The introduction piece is a little shaky, but Everybody LookVerbal Chicanery’s second track and first proper song – firmly establishes the album’s theme and stance. Gardnier is not here to tell us about the joy of these very obscure video games obsessed over by a fraction of a fraction of Steam’s overall userbase, but immediately begins ripping into sim racers who refuse to do anything other than participate in offline hot lap sessions with poorly-filmed YouTube videos of their escapades, or cherry-pick online races with a small field of competitors to prevent their egos from shattering after a defeat. Gardiner’s commentary on the subject is much appreciated, as despite the 16,000-member strong Reddit sim racing community, many titles that are routinely praised by the group feature pitifully small online server browsers, with games such as Automobilista struggling to attain more than 20 total drivers across all active sessions outside of league hours. It’s hilarious hearing someone put this passive-aggressive dick-waving contest into lyrics.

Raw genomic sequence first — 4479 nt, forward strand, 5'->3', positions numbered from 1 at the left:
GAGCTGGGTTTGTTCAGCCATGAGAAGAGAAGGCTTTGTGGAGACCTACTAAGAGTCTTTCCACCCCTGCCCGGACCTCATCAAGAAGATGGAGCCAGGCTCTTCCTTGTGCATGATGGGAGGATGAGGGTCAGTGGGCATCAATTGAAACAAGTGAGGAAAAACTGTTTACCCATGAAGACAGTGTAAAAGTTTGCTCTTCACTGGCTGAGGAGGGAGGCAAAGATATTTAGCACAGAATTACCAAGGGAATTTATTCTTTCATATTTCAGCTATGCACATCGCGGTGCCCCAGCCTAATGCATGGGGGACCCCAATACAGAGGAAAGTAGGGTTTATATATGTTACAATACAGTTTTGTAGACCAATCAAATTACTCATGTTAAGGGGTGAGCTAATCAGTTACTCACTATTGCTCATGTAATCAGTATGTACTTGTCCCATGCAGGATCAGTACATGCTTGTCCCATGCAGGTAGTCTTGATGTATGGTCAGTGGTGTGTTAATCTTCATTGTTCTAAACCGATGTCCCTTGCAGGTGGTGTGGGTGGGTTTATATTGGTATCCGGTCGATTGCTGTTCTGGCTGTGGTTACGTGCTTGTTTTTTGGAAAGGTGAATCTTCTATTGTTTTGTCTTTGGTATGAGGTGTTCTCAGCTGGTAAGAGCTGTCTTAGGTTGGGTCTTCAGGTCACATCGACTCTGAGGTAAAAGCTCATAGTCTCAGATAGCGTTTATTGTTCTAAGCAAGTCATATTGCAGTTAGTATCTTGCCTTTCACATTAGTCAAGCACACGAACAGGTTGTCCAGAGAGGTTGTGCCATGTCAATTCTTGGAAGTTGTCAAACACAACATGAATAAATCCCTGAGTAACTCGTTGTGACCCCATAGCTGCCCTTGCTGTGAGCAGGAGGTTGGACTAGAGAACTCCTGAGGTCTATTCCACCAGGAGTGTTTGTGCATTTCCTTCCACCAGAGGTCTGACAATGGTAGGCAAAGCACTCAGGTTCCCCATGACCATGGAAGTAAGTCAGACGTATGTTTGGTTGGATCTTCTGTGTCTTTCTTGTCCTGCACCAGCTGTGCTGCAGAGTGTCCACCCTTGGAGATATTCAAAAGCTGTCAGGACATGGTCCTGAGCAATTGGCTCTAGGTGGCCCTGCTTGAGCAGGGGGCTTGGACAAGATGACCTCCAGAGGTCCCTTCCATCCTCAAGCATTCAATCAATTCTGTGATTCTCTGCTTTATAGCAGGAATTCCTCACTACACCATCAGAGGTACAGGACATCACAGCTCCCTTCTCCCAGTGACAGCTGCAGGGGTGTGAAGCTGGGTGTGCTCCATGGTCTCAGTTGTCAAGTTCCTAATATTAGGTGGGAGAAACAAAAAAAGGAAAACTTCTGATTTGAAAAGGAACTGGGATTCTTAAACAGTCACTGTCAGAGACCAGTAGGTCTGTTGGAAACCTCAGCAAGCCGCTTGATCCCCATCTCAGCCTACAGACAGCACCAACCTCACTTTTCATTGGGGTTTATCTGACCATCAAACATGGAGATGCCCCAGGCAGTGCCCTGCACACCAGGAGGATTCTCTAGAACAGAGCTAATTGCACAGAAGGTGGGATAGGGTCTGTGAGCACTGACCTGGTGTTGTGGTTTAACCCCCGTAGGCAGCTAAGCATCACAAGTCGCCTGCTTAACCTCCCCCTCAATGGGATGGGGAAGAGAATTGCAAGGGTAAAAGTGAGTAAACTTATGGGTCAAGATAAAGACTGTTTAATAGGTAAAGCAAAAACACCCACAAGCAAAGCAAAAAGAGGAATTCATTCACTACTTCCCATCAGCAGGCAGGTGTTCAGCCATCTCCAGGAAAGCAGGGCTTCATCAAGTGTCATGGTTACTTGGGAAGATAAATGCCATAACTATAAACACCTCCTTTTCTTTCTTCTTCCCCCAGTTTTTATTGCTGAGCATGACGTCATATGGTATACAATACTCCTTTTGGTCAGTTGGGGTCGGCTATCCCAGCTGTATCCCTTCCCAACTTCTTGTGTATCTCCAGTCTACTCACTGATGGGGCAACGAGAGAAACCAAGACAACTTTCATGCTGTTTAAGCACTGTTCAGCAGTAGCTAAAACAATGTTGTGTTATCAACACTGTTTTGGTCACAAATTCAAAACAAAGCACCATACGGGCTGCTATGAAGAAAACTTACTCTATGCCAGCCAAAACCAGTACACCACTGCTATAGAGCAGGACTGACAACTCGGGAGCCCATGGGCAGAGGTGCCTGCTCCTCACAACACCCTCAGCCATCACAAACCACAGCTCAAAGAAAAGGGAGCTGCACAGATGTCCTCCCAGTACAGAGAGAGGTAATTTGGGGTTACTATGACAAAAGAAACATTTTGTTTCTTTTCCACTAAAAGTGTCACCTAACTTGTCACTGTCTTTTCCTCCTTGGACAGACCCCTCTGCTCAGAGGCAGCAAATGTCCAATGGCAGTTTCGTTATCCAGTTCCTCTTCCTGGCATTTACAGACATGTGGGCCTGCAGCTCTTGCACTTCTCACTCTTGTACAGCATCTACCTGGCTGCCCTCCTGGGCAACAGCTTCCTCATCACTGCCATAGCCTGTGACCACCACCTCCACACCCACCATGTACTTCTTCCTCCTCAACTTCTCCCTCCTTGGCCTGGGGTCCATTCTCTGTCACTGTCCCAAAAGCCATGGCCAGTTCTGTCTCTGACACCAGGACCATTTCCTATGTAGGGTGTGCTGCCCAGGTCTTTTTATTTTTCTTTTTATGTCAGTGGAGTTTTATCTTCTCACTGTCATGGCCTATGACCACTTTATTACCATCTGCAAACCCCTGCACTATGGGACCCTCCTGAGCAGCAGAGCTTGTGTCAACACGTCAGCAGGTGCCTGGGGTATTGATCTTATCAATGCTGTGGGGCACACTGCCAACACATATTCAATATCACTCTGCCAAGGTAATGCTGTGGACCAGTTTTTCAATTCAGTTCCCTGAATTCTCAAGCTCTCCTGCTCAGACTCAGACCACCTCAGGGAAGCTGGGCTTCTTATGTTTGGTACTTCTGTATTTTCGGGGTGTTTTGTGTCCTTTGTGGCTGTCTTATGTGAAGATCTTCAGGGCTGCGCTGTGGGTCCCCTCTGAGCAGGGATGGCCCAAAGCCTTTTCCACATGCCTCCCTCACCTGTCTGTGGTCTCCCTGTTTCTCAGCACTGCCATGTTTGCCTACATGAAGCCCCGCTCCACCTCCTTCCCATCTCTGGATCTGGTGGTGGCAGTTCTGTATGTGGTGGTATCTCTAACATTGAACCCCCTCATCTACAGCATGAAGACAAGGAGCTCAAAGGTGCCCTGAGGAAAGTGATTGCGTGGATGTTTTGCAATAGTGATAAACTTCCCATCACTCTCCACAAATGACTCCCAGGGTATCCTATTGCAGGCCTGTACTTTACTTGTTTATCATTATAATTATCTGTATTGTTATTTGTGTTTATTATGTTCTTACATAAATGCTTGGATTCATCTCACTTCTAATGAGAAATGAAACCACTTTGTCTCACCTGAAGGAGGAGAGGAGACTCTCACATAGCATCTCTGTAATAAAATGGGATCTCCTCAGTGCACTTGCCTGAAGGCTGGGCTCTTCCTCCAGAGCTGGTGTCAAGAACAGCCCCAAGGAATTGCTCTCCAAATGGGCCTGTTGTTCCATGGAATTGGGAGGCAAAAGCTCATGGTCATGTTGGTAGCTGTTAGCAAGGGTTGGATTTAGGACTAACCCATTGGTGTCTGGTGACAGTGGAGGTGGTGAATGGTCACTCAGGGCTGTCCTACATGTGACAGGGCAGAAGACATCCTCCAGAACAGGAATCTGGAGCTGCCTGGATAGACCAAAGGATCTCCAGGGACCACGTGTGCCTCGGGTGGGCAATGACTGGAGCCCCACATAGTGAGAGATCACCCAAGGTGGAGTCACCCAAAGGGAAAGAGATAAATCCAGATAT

The following piece, Running Default, discusses the overwhelming amount of sim racers who seemingly have no fucking idea how to drive despite months of practice, and promptly accuse those faster than them of cheating when the driver in question tells them he only made minor tweaks to the supplied setup. This is a problem I’ve noticed myself across many online racing leagues, even when handing out setups to ensure people at least had a decent starting point with whatever car we were driving that season – there are a whole bunch of sim racers in our hobby who just don’t fucking get how to drive a car at competition speeds, and they can’t deal with it. It’s obviously frustrating to experience it first-hand, but hearing it described with tone & rhythm adds another layer to the message itself; it’s fucking annoying. Running Default benefits from great delivery and a simplistic backing beat, with Gardiner hitting his stride and feeling confident in his abilities as a random guy messing around with recording software. The combination of Everybody Look and Running Default was a great way to start the record.